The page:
In an excellent post, Greg Mankiw laid out why it doesn't make sense to judge a president's economic policy the way most of us do now:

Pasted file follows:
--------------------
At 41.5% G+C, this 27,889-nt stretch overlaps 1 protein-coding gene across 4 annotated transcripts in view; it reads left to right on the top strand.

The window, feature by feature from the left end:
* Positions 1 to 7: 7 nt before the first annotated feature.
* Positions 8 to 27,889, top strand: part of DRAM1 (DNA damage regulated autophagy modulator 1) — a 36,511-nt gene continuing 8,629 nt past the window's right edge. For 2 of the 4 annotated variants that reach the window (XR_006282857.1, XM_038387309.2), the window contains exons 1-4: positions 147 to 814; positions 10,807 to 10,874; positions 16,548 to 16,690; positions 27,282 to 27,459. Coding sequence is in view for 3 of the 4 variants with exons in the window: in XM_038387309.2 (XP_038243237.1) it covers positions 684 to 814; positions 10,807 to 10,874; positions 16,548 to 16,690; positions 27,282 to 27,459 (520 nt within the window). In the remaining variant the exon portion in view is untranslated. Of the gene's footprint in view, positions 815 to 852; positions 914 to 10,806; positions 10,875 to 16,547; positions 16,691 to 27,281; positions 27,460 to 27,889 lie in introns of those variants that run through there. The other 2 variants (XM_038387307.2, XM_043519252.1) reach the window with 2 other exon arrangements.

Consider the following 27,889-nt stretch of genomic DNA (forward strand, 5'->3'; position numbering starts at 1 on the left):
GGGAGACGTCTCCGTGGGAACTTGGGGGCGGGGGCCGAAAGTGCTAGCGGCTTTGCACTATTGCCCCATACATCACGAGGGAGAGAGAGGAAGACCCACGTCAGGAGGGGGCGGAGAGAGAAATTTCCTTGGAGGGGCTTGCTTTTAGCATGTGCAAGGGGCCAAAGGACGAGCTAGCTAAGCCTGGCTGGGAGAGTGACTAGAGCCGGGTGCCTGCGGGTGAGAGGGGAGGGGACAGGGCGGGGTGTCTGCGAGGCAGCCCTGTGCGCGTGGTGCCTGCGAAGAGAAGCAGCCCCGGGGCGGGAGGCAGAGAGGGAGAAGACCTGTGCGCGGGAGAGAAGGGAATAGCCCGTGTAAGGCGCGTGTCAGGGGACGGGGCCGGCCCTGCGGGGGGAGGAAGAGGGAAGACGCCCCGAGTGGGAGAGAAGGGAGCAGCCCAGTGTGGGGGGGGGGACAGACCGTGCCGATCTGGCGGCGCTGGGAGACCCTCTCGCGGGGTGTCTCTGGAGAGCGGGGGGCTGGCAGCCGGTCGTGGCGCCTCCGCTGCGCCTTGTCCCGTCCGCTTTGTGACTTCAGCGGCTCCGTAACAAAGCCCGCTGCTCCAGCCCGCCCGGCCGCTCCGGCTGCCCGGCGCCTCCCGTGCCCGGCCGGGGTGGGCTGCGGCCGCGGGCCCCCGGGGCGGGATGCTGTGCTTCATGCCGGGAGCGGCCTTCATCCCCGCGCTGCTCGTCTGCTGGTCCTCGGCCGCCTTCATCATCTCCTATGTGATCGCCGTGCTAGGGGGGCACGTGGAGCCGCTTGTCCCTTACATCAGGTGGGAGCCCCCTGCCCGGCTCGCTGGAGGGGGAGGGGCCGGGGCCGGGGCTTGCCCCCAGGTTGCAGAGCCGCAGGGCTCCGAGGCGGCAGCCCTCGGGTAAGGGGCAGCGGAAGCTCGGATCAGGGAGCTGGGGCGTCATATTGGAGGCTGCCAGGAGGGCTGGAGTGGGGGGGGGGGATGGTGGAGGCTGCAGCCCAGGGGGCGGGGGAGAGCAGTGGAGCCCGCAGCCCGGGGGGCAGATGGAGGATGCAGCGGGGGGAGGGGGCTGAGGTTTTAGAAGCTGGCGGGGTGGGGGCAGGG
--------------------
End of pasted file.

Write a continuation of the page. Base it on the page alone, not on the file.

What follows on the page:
"Even the best physicians have patients die. And even witchdoctors can have patients recover...Randomness is a fact of economic life, and it would be a mistake to judge a president by the economic outcome during his administration. It is better to look at the decisions the president made, and to acknowledge that the outcome is a function of those decisions and many other factors not under his control. As an economist, I have views about what best practices are for economic policy, and I judge presidents by how closely they adhere to those principles. "Often, events on the macroeconomic scale are too difficult to disentangle from one another. It's very easy to judge a president by the economy during his time in office. However, the impact of the president on our economy is a lot smaller than most people think. Mankiw makes a strong case for gauging a presidents actions in an intelligent manner, instead of a simple one.